The first specimen of Archaeopteryx from the Upper Jurassic Mörnsheim Formation of Germany

Research output: Contribution to journalArticlepeer-review

  • Authors:
  • John Nudds
  • Martin Kundrát
  • Ben Kear
  • Per Ahlberg
  • Juncheng Lu


From an initial isolated position as the oldest evolutionary prototype of a bird, Archaeopteryx has, as a result of recent fossil discoveries, become embedded in a rich phylogenetic context of both more and less crownward stem-group birds, prompting debate over whether Archaeopteryx is simply a convergently bird-like non-avialan theropod. Here we show, using the first synchrotron microtomographic examination of this genus, that the eighth or Daiting
specimen of Archaeopteryx possesses a character suite that robustly constrains it as a basal avialan (primitive bird). The specimen, which comes from the Mörnsheim Formation and is thus younger than the other specimens from the underlying Solnhofen Formation, is distinctive enough to merit designation as a new species, Archaeopteryx albersdoerferi sp. nov., but is recovered in close phylogenetic proximity to Archaeopteryx lithographica. Skeletal innovations of the Daiting specimen, such as fusion and pneumatization of the cranial bones, well vascularized pectoral girdle and wing elements, and a reinforced configuration of carpals and metacarpals, suggest that it may have had more characters seen in flying birds than the older Archaeopteryx lithographica. These innovations appear to be convergent on those of more crownward avialans, suggesting that Bavarian archaeopterygids independently acquired increasingly bird-like traits over time. Such mosaic evolution and iterative exploration of adaptive space may be typical for major functional transitions like the origin of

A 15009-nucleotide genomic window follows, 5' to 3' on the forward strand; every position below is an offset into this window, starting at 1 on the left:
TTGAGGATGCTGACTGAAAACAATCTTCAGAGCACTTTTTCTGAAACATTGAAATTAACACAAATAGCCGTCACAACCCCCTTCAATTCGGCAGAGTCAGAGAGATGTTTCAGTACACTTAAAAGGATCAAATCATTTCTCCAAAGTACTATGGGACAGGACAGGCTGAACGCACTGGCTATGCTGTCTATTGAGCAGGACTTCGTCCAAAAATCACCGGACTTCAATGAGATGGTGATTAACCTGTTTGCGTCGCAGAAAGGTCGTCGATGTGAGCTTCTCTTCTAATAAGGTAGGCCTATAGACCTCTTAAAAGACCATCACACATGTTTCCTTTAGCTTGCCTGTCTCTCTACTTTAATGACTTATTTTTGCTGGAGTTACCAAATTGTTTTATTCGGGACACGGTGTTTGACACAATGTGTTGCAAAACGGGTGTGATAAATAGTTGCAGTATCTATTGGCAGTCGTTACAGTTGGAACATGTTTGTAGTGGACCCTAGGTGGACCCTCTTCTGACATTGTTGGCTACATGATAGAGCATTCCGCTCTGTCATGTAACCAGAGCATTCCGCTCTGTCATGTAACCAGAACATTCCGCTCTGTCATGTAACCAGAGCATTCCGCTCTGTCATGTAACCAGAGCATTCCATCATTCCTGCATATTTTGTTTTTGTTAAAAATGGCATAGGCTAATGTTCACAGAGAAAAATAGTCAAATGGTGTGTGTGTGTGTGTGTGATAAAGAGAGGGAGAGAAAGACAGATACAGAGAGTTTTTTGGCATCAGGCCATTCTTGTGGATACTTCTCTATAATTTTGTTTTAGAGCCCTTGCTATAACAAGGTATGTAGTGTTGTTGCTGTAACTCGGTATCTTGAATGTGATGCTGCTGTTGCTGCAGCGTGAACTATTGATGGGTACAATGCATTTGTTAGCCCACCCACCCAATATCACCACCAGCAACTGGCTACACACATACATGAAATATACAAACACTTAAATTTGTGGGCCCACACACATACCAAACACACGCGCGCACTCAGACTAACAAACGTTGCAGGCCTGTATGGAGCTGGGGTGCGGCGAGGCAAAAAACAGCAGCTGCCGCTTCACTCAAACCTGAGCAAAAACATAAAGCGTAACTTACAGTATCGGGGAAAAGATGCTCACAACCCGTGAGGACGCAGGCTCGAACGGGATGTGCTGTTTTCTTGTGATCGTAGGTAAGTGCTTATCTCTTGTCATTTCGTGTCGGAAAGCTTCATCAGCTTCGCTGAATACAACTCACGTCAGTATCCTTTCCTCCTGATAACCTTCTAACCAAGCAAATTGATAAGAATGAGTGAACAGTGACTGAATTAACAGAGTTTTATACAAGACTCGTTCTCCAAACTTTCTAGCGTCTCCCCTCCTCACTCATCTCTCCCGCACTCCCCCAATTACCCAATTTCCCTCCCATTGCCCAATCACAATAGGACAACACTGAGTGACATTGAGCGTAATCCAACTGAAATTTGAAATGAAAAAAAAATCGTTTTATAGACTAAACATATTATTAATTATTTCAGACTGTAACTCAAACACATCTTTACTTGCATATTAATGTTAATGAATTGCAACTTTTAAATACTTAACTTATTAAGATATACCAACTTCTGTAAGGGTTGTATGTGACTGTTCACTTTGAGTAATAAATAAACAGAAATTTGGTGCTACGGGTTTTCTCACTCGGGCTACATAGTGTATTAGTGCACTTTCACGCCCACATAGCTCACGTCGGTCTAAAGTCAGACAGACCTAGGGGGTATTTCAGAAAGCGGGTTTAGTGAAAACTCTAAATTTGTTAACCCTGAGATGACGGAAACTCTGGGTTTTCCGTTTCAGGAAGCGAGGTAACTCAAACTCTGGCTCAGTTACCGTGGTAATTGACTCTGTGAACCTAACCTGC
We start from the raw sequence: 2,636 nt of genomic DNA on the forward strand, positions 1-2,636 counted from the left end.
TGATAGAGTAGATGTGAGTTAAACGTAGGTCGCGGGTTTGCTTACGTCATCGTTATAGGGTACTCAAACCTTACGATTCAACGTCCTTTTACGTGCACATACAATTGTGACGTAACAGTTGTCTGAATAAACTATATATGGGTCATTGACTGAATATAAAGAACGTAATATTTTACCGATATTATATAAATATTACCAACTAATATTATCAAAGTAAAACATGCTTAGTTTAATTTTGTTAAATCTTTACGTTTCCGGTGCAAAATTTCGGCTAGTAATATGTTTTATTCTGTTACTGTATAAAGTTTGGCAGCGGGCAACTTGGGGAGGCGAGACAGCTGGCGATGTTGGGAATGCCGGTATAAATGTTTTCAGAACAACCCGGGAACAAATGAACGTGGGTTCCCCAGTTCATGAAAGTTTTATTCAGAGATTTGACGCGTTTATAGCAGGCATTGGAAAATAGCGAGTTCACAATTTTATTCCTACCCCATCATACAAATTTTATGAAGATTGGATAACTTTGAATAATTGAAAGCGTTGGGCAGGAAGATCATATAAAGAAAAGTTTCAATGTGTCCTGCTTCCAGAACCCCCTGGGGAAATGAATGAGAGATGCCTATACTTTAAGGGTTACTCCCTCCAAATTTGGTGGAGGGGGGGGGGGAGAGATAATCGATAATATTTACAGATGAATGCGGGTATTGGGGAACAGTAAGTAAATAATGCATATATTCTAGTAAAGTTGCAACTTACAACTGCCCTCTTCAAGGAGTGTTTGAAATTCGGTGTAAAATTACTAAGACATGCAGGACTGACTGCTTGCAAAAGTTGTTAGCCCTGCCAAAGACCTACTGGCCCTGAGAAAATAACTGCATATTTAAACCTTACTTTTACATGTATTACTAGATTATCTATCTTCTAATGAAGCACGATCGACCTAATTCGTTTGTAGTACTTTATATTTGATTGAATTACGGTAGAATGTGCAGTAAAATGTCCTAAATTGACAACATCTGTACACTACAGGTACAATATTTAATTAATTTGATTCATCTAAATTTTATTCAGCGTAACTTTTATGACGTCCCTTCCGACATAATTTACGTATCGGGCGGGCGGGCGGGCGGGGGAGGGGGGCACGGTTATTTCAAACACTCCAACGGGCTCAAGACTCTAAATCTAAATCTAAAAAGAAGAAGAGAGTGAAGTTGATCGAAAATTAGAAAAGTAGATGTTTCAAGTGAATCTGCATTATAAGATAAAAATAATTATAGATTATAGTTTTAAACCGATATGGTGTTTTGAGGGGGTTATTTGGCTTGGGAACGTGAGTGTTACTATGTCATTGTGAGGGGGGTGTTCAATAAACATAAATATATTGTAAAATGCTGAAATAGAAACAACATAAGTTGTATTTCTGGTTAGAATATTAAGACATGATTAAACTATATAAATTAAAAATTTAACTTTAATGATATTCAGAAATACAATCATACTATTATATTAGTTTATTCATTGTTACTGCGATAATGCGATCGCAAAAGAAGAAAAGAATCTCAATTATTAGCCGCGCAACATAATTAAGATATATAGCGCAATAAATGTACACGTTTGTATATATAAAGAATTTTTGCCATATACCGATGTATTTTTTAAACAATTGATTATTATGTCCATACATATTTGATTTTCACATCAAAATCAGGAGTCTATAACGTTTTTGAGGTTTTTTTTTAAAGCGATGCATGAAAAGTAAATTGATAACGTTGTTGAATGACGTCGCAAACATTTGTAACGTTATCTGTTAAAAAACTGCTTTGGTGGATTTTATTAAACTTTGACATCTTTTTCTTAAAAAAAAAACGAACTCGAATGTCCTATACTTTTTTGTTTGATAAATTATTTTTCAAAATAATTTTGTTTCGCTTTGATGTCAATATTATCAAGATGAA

Bibliographical metadata

Original languageEnglish
JournalHistorical Biology: an international journal of paleobiology
Issue number1
Early online date24 Oct 2018
Publication statusPublished - 2019

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